GAZA CITY, Gaza Strip (AP) — Israel and Hamas agreed to a five-hour U.N. brokered "humanitarian" pause to their 9-day-long battle, offering the most encouraging sign yet that the fierce fighting could come to an end.
Israel's bombardment of Gaza has killed more than 200 Palestinians, including four boys struck on a beach Wednesday by shells fired from a navy ship. Israel said it would hold its fire Thursday from 10 a.m. (0700 GMT, 3 a.m. EDT) under a plan to allow Palestinians to restock food, water and other necessities. But it vowed to retaliate "firmly and decisively" if Hamas or other militant groups launch attacks on Israel during that time.
Later, Hamas spokesman Sami Abu Zuhri said that following consultations with various factions the Gaza militants had decided to respect the pause as well and would refrain from firing rockets during those hours as well.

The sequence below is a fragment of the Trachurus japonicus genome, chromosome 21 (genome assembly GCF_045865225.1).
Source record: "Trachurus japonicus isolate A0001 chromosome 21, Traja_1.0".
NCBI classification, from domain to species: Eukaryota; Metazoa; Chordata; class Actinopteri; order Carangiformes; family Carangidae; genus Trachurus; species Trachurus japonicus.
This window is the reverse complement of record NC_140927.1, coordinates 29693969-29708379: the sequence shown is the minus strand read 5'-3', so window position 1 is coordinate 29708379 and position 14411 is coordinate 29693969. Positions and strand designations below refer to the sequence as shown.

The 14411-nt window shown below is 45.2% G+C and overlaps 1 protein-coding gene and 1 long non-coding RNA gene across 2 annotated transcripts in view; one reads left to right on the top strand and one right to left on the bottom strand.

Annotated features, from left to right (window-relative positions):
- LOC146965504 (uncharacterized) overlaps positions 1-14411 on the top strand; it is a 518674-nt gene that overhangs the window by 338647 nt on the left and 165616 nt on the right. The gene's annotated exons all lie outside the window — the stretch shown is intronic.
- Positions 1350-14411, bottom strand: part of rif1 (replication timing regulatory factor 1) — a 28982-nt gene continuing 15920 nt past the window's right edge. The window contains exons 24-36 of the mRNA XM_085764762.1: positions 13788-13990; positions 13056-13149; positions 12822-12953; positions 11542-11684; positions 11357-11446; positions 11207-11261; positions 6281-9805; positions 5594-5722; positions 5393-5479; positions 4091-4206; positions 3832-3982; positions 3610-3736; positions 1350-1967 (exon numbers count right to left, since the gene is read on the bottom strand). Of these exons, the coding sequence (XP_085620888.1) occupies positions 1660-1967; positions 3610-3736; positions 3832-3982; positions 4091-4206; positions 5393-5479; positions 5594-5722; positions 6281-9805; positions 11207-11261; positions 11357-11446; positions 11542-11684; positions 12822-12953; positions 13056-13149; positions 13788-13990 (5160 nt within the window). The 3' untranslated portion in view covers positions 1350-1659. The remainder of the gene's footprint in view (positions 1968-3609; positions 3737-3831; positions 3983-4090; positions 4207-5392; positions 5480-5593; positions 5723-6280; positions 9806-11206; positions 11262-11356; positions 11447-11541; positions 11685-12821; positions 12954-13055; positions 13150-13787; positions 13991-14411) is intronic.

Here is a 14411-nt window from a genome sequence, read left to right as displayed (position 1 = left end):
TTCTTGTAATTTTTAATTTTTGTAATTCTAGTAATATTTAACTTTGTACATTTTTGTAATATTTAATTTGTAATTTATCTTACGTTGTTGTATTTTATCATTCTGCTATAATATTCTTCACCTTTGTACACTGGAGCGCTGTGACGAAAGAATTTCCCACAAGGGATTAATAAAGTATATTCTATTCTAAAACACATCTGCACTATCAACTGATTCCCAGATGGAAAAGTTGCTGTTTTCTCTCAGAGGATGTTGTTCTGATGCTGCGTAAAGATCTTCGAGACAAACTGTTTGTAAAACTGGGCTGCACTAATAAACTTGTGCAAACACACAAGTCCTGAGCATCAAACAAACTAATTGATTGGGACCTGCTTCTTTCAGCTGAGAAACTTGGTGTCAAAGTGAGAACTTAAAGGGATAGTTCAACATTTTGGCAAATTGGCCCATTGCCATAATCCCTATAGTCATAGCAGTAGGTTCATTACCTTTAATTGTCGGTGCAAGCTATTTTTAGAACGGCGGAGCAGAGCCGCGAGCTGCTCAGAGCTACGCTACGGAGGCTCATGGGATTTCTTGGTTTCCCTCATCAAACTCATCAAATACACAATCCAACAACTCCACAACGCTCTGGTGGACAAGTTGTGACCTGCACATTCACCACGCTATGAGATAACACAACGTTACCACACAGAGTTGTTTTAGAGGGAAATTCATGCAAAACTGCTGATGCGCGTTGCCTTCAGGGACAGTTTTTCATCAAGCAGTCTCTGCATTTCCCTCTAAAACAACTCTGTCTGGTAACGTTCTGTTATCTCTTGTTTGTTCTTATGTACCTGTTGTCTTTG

Robert Serry, the U.N. special coordinator for the Middle East peace process, had asked Israel to agree to a "unilateral humanitarian pause" so that the supplies can be delivered to Gaza, said U.N. deputy spokesman Farhan Haq. Serry will "urge the parties in Gaza to respect that pause," Haq said.
Israel previously had halted its fire for six hours Tuesday after Egypt put forward a cease-fire proposal that unraveled. Abu Zuhri said Wednesday his group had formally rejected the plan, bemoaning what he called little support from the Arab world.
But Palestinian President Mahmoud Abbas met Wednesday in Cairo with a senior official from Hamas to try to salvage the Egyptian proposal.
In Washington, President Barack Obama said the U.S. supports Egypt's continued efforts to restore the 2012 cease-fire and will use all of its diplomatic resources and relationships to secure a deal to end the violence.